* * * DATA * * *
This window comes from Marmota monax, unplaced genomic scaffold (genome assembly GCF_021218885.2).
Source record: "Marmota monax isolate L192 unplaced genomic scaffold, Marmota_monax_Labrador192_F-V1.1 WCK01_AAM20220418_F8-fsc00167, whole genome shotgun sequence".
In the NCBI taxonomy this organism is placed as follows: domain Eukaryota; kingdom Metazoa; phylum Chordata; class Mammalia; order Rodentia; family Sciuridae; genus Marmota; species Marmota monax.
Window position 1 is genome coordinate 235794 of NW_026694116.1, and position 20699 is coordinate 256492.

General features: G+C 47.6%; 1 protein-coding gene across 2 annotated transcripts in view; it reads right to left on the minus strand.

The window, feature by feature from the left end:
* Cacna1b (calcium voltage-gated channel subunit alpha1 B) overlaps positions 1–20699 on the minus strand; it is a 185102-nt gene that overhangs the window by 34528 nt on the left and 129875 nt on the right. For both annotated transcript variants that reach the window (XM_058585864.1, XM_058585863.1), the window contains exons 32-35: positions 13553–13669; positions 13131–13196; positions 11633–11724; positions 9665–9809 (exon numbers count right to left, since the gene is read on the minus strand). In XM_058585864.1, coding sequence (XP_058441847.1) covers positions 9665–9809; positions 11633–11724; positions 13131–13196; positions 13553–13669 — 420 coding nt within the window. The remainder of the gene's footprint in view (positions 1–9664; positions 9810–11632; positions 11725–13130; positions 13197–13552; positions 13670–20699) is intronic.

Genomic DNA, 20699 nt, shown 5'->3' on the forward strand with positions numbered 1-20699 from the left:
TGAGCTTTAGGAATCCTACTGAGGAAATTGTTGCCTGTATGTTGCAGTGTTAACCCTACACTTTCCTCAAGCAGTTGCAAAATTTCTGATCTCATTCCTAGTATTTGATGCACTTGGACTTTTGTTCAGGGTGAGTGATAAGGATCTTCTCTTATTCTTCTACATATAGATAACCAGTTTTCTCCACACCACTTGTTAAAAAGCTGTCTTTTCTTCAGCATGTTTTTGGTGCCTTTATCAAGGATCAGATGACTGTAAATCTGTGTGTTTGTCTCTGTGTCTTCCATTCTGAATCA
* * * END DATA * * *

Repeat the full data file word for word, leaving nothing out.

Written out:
This window comes from Marmota monax, unplaced genomic scaffold (genome assembly GCF_021218885.2).
Source record: "Marmota monax isolate L192 unplaced genomic scaffold, Marmota_monax_Labrador192_F-V1.1 WCK01_AAM20220418_F8-fsc00167, whole genome shotgun sequence".
In the NCBI taxonomy this organism is placed as follows: domain Eukaryota; kingdom Metazoa; phylum Chordata; class Mammalia; order Rodentia; family Sciuridae; genus Marmota; species Marmota monax.
Window position 1 is genome coordinate 235794 of NW_026694116.1, and position 20699 is coordinate 256492.

General features: G+C 47.6%; 1 protein-coding gene across 2 annotated transcripts in view; it reads right to left on the minus strand.

The window, feature by feature from the left end:
* Cacna1b (calcium voltage-gated channel subunit alpha1 B) overlaps positions 1–20699 on the minus strand; it is a 185102-nt gene that overhangs the window by 34528 nt on the left and 129875 nt on the right. For both annotated transcript variants that reach the window (XM_058585864.1, XM_058585863.1), the window contains exons 32-35: positions 13553–13669; positions 13131–13196; positions 11633–11724; positions 9665–9809 (exon numbers count right to left, since the gene is read on the minus strand). In XM_058585864.1, coding sequence (XP_058441847.1) covers positions 9665–9809; positions 11633–11724; positions 13131–13196; positions 13553–13669 — 420 coding nt within the window. The remainder of the gene's footprint in view (positions 1–9664; positions 9810–11632; positions 11725–13130; positions 13197–13552; positions 13670–20699) is intronic.

Genomic DNA, 20699 nt, shown 5'->3' on the forward strand with positions numbered 1-20699 from the left:
TGAGCTTTAGGAATCCTACTGAGGAAATTGTTGCCTGTATGTTGCAGTGTTAACCCTACACTTTCCTCAAGCAGTTGCAAAATTTCTGATCTCATTCCTAGTATTTGATGCACTTGGACTTTTGTTCAGGGTGAGTGATAAGGATCTTCTCTTATTCTTCTACATATAGATAACCAGTTTTCTCCACACCACTTGTTAAAAAGCTGTCTTTTCTTCAGCATGTTTTTGGTGCCTTTATCAAGGATCAGATGACTGTAAATCTGTGTGTTTGTCTCTGTGTCTTCCATTCTGAATCA